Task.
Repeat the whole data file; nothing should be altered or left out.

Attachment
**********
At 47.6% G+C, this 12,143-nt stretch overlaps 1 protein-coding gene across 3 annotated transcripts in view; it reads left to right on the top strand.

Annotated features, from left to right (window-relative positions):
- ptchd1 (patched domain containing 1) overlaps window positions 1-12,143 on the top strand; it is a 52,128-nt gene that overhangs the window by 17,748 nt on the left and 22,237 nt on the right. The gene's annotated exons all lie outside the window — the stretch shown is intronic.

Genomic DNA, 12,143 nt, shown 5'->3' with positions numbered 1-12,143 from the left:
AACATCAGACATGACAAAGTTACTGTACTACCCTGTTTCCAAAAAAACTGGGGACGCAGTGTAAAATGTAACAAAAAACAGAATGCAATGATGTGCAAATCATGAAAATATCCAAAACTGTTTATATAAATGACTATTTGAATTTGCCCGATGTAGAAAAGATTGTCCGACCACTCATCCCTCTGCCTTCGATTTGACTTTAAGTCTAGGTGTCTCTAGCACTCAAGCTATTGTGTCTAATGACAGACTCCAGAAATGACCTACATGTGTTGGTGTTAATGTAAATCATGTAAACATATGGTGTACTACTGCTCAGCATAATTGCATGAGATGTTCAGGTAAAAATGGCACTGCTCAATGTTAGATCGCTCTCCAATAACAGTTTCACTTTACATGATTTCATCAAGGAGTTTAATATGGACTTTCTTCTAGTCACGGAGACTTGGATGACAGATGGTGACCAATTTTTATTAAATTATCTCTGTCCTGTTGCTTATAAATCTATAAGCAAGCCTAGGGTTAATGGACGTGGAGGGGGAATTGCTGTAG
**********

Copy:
At 47.6% G+C, this 12,143-nt stretch overlaps 1 protein-coding gene across 3 annotated transcripts in view; it reads left to right on the top strand.

Annotated features, from left to right (window-relative positions):
- ptchd1 (patched domain containing 1) overlaps window positions 1-12,143 on the top strand; it is a 52,128-nt gene that overhangs the window by 17,748 nt on the left and 22,237 nt on the right. The gene's annotated exons all lie outside the window — the stretch shown is intronic.

Genomic DNA, 12,143 nt, shown 5'->3' with positions numbered 1-12,143 from the left:
AACATCAGACATGACAAAGTTACTGTACTACCCTGTTTCCAAAAAAACTGGGGACGCAGTGTAAAATGTAACAAAAAACAGAATGCAATGATGTGCAAATCATGAAAATATCCAAAACTGTTTATATAAATGACTATTTGAATTTGCCCGATGTAGAAAAGATTGTCCGACCACTCATCCCTCTGCCTTCGATTTGACTTTAAGTCTAGGTGTCTCTAGCACTCAAGCTATTGTGTCTAATGACAGACTCCAGAAATGACCTACATGTGTTGGTGTTAATGTAAATCATGTAAACATATGGTGTACTACTGCTCAGCATAATTGCATGAGATGTTCAGGTAAAAATGGCACTGCTCAATGTTAGATCGCTCTCCAATAACAGTTTCACTTTACATGATTTCATCAAGGAGTTTAATATGGACTTTCTTCTAGTCACGGAGACTTGGATGACAGATGGTGACCAATTTTTATTAAATTATCTCTGTCCTGTTGCTTATAAATCTATAAGCAAGCCTAGGGTTAATGGACGTGGAGGGGGAATTGCTGTAG